This last endeavor was a matter of business, not ambition. Compared with the Daily Worker or the New Masses, publications Ruth admired, Harold Ross' 11-year-old humor magazine read like a weekly paean to patrician ennui and metropolitan consumption. Katharine S. White, her editor, led her from the hard-nosed, engagé reporting she considered her vocation toward the light, lucid, and artful casuals the magazine perfected. It was a 180-degree change from Ruth's native sensibility, one she resented—but, unlike West, she sublimated her taste to the glossy sensibility of the market and hung on as she could. The New Yorker brought her what a labor rag would not: money and—as her "Sister Eileen" stories caught on—success. The pieces became best-selling books, a Broadway blockbuster, and, years after Eileen's death, Wonderful Town.
Meade reminds her readers frequently that West "didn't want to be like anybody else" and was "ahead of his time"—in other words, a literary iconoclast. But she's vague on what, exactly, that iconoclasm was. Like Fitzgerald, West was keen to give the lie to the American dream. Unlike Fitzgerald, though, he seldom featured characters sitting pretty on the mountain. Miss Lonelyhearts, which had a strong critical response but poor sales, is the story of an unnamed writer who bangs out an advice column in lieu of the loftier society journalism he wants to do—and then finds himself unable to go on, obsessed with his near-religious role in solving strangers' problems. The more he reaches out, the more ill-fated he becomes, until he dies, tragicomically, by the weapon of somebody whom he tried to help.
Miss Lonelyhearts is a novel about something worse than selling out: The columnist loses his compass because he starts to confuse commercial hack work with a real, high-stakes vocation; the job he once found asinine becomes his crucial measure of fulfillment. This is the dirty secret of the American dream—that fulfillment requires a kind of compromise and self-delusion—and West reported it unflinchingly. Few writers, then or since, would dare to suggest, as he did in The Day of the Locust, that Los Angeles was filled with a mix of social performers and the kind of young person "who comes to California to die."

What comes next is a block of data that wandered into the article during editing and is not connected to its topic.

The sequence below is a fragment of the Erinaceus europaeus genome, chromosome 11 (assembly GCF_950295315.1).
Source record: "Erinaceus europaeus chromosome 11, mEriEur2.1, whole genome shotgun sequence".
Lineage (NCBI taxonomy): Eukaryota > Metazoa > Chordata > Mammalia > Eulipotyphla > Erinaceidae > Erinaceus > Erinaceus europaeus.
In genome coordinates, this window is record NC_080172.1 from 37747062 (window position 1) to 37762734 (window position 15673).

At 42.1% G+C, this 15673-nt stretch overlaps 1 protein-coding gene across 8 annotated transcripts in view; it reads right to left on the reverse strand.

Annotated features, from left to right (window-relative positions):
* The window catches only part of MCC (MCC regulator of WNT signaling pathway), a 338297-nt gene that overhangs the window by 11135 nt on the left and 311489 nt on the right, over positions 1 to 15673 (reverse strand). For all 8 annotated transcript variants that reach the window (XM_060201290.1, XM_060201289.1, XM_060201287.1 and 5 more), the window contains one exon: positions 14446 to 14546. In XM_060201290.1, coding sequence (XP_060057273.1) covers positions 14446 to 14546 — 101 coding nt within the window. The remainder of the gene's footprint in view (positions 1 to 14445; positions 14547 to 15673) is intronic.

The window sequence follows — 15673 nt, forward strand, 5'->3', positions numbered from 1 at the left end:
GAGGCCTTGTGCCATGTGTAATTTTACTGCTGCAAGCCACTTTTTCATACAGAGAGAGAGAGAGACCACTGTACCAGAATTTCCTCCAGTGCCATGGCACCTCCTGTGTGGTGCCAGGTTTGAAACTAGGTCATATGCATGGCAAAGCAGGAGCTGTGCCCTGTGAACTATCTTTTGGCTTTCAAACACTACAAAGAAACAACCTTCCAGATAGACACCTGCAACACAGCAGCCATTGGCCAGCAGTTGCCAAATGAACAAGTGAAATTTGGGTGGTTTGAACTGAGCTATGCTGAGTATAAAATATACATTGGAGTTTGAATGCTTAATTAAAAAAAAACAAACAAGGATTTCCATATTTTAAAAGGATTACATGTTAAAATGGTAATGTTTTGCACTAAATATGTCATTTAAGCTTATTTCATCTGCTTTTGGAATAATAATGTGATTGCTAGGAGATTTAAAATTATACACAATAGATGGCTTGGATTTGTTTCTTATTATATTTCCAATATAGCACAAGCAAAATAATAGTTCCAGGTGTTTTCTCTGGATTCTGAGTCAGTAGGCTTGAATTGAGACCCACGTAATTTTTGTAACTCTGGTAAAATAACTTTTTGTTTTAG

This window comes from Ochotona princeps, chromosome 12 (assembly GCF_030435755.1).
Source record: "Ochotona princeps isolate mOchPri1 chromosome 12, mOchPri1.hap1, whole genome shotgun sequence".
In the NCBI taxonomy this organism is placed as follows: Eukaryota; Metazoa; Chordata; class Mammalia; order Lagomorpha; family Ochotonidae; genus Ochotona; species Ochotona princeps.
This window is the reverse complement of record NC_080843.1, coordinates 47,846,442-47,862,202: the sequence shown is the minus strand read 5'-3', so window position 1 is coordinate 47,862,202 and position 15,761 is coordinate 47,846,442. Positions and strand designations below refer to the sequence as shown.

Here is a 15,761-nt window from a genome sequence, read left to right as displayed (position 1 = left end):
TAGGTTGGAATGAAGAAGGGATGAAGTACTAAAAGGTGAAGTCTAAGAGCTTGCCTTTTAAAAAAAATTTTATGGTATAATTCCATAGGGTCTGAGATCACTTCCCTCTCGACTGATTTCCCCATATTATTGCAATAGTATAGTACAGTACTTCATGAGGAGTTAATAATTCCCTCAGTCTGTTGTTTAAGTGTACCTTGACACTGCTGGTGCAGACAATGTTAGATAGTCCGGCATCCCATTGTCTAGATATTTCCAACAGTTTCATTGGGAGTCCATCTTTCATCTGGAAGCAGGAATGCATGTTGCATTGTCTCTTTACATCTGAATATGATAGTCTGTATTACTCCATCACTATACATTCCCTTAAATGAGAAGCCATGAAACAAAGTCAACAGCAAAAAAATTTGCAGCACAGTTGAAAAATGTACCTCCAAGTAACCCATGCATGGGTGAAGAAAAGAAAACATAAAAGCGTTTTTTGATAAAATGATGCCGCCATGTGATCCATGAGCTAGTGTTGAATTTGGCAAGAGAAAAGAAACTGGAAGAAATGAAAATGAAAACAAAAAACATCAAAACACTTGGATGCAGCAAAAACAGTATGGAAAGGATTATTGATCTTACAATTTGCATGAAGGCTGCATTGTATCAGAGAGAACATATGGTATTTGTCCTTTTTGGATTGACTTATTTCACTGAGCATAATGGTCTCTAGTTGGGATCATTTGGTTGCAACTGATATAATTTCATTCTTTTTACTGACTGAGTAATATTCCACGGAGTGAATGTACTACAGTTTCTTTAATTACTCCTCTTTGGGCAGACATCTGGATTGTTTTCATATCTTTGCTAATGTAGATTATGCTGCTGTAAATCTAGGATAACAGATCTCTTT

West and McKenney themselves became those people. Following the disappointing release of his third novel, West headed to the Coast, trading hopes of a literary market coup for a chance to hone his art while living well on studio paychecks. He met Eileen McKenney at a 1939 party in L.A., where she'd come to escape from her high-life success. They married—and died—within months. Speeding back from a hunting trip with his new wife less than a year later, West ran a boulevard stop and crashed into a Pontiac. His death was overshadowed by Fitzgerald's fatal heart attack the day before. By that point, though, West would hardly have cared: Having abandoned the commercial aspect of his literary ambitions to focus on the art, he came, eventually, to lose faith even in that pursuit.
That loss of faith is a theme of West's masterpiece, The Day of the Locust (1939). The novel is based on a triangle: An aspiring artist (Tod), an aspiring celebrity (Faye), and a Midwestern rube (Homer Simpson—no relation) chase their long-term ambitions amid a wilting social scene and teeming creative market. West was a master poet of desire, and his portraits of lust and pathos flickering through a three-way conversation—as Homer and Tod pine for Faye, who's in turn pining for a glamorous beau and klieg lights—are achingly vivid even today. The novel's trick is to depict this desire at every scale, from fleeting concupiscence to life ambition, and to show characters fleeing from one scale to another as they fall short of their goals. The book ends with Tod's vision of his unpainted masterpiece merging surreally with a real street mob in L.A., the imagined art ennobling the chaos as Tod himself is borne off, broken and deluded, in a cop car.
Art is redemptive, West suggests, but it does not redeem its creator. This is a deeply unsettling idea, whether one's standard of success is the young Fitzgerald or the aged Joyce. For West, Locust's portrait of the artist as a self-deceiving loser was a final blow against a culture that pushed some writers to commercial success while idealizing pure art born of worldly compromise for others. He'd tried each role, the market pleaser and the unsung artist attempting to stay afloat through hack work. By the time he died, he'd pulled away from both, and from fiction itself, deferring work on a fifth novel to write scripts for more cash than he had use for—the ultimate refusal of artistic self-delusion. Meade calls West's circle a "screwball world." But the author's real preoccupations, in his life and writing, were the terrors of becoming a creative artist in America.